Coping with unpleasant surprises in a complex world: Is rational choice possible in a world with positive information costs?
Roger Congleton ()
No 6/2011, CIW Discussion Papers from University of Münster, Center for Interdisciplinary Economics (CIW)
This paper provides a rational choice-based analysis of the causes and consequences of surprise events. The paper argues that ignorance may be rational, but nonetheless produce systematic mistakes, inconsistent behavior, and both pleasant and unpleasant surprises. If ignorance and unpleasant surprises are commonplace and relevant for individual and group decisionmaking, we should observe standing institutions for dealing with them - and we do. Insofar as surprises are consistent with rational choice models, but left outside most models, it can be argued that these methodological choices mistakenly limit the scope of rational choicebased research.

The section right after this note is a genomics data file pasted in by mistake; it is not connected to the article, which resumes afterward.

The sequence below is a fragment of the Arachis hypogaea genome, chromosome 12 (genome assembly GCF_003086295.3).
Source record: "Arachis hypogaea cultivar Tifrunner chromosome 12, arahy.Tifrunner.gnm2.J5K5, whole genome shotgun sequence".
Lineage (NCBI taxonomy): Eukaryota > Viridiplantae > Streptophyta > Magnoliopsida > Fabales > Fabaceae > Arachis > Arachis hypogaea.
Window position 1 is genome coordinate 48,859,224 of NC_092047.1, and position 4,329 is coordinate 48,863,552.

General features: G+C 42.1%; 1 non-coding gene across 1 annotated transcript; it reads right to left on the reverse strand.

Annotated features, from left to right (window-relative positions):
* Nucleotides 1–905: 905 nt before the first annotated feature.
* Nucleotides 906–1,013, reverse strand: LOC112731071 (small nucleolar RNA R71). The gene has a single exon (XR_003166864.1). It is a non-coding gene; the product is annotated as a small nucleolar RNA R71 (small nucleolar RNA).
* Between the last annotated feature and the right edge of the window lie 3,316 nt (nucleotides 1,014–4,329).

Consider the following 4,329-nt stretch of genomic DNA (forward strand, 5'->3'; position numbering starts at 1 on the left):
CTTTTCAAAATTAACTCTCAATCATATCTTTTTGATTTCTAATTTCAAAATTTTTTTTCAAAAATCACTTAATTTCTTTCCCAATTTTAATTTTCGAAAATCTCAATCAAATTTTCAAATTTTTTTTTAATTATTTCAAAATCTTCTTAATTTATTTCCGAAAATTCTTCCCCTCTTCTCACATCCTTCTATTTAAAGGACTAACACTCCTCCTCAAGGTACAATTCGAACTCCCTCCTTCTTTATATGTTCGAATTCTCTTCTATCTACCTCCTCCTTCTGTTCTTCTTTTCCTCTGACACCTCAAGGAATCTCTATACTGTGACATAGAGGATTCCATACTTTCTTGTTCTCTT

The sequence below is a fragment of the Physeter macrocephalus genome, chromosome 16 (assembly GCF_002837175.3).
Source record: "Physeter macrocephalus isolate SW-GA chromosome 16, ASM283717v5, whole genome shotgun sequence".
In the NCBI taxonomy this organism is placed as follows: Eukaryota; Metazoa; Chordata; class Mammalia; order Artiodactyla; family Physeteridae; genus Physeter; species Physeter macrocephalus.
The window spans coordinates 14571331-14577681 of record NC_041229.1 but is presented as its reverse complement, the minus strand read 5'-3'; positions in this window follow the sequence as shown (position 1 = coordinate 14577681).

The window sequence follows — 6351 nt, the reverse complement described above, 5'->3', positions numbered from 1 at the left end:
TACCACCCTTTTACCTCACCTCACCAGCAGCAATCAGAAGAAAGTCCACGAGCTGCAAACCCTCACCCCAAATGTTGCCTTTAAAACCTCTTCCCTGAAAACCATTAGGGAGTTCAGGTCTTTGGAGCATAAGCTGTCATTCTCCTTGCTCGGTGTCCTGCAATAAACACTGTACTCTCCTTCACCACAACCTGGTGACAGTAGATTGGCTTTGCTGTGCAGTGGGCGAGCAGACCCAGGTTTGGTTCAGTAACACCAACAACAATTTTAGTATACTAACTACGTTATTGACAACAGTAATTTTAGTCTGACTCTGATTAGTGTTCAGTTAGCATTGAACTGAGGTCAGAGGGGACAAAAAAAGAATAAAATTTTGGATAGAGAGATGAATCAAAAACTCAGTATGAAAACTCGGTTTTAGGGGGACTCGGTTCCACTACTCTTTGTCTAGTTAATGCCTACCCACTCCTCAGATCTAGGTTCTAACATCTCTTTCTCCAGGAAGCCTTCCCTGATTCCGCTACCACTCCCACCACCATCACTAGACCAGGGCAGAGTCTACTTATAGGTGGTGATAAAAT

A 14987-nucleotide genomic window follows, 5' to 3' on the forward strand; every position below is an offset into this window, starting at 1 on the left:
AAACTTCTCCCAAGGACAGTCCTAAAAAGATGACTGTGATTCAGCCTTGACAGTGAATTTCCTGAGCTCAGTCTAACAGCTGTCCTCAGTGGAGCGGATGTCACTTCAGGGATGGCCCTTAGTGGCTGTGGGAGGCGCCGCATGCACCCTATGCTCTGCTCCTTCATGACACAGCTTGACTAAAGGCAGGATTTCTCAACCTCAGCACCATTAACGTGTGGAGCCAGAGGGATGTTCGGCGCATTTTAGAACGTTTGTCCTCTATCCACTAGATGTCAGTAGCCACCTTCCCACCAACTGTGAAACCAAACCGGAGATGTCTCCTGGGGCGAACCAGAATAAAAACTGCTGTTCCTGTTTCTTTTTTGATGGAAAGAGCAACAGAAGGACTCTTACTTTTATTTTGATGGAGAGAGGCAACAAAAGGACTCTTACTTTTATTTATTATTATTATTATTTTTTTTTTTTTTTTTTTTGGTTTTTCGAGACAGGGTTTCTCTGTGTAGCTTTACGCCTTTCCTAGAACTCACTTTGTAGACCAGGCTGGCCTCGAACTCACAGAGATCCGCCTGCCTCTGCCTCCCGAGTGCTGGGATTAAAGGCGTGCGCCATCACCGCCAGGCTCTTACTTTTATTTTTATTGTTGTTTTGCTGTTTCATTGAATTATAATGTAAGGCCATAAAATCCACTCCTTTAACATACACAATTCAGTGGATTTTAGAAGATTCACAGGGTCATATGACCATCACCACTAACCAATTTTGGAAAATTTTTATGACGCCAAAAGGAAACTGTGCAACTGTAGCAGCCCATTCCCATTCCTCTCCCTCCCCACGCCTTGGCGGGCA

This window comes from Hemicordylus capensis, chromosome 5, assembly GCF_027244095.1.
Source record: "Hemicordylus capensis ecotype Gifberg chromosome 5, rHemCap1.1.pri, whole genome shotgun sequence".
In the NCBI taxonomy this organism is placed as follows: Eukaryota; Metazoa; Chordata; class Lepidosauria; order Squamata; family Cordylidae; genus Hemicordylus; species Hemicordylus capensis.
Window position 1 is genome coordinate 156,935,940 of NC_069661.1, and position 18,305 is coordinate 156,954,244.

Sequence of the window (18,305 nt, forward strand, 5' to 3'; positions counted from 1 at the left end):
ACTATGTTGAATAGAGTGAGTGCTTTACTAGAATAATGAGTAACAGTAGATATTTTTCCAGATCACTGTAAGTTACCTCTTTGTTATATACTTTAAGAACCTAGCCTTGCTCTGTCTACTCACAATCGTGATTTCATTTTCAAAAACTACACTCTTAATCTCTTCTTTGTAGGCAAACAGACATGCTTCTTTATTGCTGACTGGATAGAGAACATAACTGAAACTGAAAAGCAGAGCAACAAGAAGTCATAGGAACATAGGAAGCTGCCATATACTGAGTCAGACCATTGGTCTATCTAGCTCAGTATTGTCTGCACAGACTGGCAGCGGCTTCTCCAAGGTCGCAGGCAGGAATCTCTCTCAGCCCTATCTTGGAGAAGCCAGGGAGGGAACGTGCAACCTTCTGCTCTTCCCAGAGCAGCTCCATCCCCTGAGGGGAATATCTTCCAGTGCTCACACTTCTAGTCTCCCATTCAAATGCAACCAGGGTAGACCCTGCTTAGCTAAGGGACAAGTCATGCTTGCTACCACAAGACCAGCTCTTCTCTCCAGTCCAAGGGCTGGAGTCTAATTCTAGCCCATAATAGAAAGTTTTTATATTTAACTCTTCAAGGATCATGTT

Keywords: Ignorance; Rational Ignorance; Natural Ignorance; Bounded Rationality; Rational Choice; Biased Expectations; Crisis Management; Social Insurance; Bailouts; Economics of Information (search for similar items in EconPapers)
JEL-codes: D8 D6 (search for similar items in EconPapers)
New Economics Papers: this item is included in nep-cbe, nep-ias, nep-mic, nep-neu and nep-upt
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Persistent link: https://EconPapers.repec.org/RePEc:zbw:ciwdps:62011
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